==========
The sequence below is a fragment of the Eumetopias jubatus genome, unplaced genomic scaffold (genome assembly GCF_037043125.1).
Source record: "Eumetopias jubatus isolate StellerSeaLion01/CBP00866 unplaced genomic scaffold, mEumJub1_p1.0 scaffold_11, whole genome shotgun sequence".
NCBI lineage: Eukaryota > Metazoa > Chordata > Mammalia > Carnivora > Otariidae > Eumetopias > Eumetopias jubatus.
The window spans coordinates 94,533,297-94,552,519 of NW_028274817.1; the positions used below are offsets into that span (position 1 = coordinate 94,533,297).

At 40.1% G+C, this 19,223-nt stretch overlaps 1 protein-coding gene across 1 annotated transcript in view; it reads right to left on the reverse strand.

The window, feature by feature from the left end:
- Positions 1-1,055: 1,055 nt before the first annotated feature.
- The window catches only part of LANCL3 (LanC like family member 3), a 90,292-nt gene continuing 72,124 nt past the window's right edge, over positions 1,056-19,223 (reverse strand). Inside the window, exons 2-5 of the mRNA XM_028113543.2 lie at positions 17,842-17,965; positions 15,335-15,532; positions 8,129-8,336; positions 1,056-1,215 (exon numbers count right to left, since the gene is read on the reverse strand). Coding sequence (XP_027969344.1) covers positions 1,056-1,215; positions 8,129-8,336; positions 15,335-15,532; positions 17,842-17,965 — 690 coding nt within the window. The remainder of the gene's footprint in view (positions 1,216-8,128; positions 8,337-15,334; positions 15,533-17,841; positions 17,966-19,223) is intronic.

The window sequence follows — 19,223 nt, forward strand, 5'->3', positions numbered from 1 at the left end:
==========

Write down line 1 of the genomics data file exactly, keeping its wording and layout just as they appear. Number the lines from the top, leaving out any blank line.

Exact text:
The sequence below is a fragment of the Eumetopias jubatus genome, unplaced genomic scaffold (genome assembly GCF_037043125.1).